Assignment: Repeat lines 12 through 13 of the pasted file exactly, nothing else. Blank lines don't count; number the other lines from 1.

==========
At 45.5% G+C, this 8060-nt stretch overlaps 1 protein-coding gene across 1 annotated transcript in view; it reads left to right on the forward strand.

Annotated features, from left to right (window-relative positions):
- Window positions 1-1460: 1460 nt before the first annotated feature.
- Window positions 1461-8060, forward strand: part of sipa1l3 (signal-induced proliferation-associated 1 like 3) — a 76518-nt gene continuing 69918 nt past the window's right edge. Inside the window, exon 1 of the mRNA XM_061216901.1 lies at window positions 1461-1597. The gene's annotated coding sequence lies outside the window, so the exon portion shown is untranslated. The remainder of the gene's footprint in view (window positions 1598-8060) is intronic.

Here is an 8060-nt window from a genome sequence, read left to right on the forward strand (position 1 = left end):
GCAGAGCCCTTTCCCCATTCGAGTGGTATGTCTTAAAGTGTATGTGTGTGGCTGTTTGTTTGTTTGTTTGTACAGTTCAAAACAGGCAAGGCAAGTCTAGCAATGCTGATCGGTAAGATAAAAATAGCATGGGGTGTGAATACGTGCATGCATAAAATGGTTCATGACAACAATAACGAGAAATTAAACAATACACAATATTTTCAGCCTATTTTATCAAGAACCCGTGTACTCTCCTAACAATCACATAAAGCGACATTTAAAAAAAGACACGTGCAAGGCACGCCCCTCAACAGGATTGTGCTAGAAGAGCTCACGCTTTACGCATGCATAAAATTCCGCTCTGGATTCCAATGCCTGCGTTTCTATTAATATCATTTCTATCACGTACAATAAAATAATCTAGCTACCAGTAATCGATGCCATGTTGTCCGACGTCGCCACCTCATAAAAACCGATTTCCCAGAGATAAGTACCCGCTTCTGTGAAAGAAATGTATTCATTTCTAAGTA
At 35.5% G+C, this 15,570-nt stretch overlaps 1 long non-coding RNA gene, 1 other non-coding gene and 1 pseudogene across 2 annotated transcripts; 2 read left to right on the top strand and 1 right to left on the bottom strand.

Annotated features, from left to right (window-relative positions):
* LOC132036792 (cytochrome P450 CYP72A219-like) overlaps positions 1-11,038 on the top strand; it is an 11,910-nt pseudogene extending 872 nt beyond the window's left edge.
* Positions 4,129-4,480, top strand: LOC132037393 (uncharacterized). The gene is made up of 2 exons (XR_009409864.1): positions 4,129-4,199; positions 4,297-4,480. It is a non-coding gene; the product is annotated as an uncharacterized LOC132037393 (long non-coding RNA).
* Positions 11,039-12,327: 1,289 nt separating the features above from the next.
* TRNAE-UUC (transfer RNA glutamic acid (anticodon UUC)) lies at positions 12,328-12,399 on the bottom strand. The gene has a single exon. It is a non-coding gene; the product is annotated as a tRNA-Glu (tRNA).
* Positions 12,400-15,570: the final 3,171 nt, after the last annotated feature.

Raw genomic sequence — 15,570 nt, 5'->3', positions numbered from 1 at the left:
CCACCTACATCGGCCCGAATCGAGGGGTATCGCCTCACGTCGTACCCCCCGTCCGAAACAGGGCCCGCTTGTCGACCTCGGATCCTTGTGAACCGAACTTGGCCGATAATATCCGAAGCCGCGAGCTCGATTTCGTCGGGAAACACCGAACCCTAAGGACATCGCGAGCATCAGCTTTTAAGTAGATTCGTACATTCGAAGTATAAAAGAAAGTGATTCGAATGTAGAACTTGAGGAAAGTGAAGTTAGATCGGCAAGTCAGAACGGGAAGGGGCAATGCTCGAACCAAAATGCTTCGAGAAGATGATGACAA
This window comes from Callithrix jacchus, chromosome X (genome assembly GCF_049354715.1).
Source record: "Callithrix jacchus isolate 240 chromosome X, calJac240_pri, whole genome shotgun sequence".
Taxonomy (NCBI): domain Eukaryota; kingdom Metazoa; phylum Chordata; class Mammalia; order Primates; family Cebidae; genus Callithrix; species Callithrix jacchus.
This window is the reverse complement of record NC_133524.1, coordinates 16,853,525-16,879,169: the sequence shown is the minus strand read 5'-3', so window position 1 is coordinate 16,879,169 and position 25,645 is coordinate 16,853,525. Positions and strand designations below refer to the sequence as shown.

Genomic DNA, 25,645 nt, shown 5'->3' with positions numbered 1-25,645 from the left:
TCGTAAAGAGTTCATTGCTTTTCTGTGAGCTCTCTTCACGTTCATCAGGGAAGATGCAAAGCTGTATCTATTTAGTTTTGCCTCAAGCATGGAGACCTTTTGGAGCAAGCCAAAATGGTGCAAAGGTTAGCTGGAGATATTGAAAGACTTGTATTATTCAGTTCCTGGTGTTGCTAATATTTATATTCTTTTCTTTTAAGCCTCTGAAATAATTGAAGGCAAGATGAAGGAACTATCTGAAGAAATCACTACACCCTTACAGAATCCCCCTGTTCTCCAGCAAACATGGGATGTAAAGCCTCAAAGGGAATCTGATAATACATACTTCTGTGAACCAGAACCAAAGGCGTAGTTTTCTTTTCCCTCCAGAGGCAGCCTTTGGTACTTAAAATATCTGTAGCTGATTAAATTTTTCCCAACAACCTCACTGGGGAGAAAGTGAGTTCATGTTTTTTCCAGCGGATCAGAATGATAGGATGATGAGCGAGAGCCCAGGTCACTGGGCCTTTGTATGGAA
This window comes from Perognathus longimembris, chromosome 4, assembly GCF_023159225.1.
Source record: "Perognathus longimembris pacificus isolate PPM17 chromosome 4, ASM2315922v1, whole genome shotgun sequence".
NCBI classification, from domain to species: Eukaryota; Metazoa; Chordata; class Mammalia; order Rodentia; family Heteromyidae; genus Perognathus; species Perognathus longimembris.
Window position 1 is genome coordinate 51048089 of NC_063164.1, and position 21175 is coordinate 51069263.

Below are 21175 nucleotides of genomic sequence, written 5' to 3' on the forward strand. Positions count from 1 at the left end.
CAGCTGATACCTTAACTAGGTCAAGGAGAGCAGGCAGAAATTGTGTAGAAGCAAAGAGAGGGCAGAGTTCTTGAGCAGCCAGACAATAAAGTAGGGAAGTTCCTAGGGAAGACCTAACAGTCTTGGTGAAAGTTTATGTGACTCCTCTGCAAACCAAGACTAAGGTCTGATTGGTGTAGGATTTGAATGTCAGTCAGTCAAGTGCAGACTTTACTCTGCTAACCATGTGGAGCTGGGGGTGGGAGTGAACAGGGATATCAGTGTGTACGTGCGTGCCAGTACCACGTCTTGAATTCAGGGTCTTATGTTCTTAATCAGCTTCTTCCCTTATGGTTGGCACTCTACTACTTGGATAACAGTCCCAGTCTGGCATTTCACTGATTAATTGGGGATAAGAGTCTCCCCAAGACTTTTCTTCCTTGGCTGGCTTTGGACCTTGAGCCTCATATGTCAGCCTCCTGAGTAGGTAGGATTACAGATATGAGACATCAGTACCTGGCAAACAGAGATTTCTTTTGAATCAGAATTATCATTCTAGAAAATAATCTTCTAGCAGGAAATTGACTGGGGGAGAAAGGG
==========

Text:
* TRNAE-UUC (transfer RNA glutamic acid (anticodon UUC)) lies at positions 12,328-12,399 on the bottom strand. The gene has a single exon. It is a non-coding gene; the product is annotated as a tRNA-Glu (tRNA).
* Positions 12,400-15,570: the final 3,171 nt, after the last annotated feature.